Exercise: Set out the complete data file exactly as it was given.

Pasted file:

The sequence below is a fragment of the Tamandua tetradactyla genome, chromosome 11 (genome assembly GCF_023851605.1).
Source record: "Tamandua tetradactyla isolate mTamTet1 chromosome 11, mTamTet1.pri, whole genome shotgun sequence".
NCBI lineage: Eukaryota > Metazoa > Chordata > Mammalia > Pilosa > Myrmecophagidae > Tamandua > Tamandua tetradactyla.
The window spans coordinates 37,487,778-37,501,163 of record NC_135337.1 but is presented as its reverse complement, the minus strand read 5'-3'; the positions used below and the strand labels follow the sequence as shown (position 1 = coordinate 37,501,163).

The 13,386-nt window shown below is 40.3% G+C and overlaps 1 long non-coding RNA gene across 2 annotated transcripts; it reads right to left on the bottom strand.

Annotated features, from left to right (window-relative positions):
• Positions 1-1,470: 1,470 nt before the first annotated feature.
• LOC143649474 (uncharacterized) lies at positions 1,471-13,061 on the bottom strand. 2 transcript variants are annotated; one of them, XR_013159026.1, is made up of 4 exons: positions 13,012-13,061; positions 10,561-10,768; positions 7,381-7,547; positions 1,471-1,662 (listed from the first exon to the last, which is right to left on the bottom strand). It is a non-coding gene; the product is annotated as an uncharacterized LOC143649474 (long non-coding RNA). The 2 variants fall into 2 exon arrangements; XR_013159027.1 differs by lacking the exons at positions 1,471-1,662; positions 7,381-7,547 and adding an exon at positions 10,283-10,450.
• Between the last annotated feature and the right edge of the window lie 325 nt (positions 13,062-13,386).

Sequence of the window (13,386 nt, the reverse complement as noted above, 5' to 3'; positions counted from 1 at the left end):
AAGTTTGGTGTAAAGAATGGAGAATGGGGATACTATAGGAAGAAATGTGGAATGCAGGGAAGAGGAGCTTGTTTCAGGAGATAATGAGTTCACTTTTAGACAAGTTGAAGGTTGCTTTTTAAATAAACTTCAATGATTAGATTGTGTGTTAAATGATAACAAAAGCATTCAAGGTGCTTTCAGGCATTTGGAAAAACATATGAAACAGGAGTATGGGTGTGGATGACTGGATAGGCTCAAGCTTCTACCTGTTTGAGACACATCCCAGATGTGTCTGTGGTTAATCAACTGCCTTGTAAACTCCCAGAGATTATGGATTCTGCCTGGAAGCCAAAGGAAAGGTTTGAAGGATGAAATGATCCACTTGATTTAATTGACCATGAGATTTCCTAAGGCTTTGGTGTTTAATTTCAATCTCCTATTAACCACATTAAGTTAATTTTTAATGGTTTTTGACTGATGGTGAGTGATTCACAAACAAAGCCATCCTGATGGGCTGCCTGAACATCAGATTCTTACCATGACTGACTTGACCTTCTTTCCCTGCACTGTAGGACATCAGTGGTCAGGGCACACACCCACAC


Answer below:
The sequence below is a fragment of the Tamandua tetradactyla genome, chromosome 11 (genome assembly GCF_023851605.1).
Source record: "Tamandua tetradactyla isolate mTamTet1 chromosome 11, mTamTet1.pri, whole genome shotgun sequence".
NCBI lineage: Eukaryota > Metazoa > Chordata > Mammalia > Pilosa > Myrmecophagidae > Tamandua > Tamandua tetradactyla.
The window spans coordinates 37,487,778-37,501,163 of record NC_135337.1 but is presented as its reverse complement, the minus strand read 5'-3'; the positions used below and the strand labels follow the sequence as shown (position 1 = coordinate 37,501,163).

The 13,386-nt window shown below is 40.3% G+C and overlaps 1 long non-coding RNA gene across 2 annotated transcripts; it reads right to left on the bottom strand.

Annotated features, from left to right (window-relative positions):
• Positions 1-1,470: 1,470 nt before the first annotated feature.
• LOC143649474 (uncharacterized) lies at positions 1,471-13,061 on the bottom strand. 2 transcript variants are annotated; one of them, XR_013159026.1, is made up of 4 exons: positions 13,012-13,061; positions 10,561-10,768; positions 7,381-7,547; positions 1,471-1,662 (listed from the first exon to the last, which is right to left on the bottom strand). It is a non-coding gene; the product is annotated as an uncharacterized LOC143649474 (long non-coding RNA). The 2 variants fall into 2 exon arrangements; XR_013159027.1 differs by lacking the exons at positions 1,471-1,662; positions 7,381-7,547 and adding an exon at positions 10,283-10,450.
• Between the last annotated feature and the right edge of the window lie 325 nt (positions 13,062-13,386).

Sequence of the window (13,386 nt, the reverse complement as noted above, 5' to 3'; positions counted from 1 at the left end):
AAGTTTGGTGTAAAGAATGGAGAATGGGGATACTATAGGAAGAAATGTGGAATGCAGGGAAGAGGAGCTTGTTTCAGGAGATAATGAGTTCACTTTTAGACAAGTTGAAGGTTGCTTTTTAAATAAACTTCAATGATTAGATTGTGTGTTAAATGATAACAAAAGCATTCAAGGTGCTTTCAGGCATTTGGAAAAACATATGAAACAGGAGTATGGGTGTGGATGACTGGATAGGCTCAAGCTTCTACCTGTTTGAGACACATCCCAGATGTGTCTGTGGTTAATCAACTGCCTTGTAAACTCCCAGAGATTATGGATTCTGCCTGGAAGCCAAAGGAAAGGTTTGAAGGATGAAATGATCCACTTGATTTAATTGACCATGAGATTTCCTAAGGCTTTGGTGTTTAATTTCAATCTCCTATTAACCACATTAAGTTAATTTTTAATGGTTTTTGACTGATGGTGAGTGATTCACAAACAAAGCCATCCTGATGGGCTGCCTGAACATCAGATTCTTACCATGACTGACTTGACCTTCTTTCCCTGCACTGTAGGACATCAGTGGTCAGGGCACACACCCACAC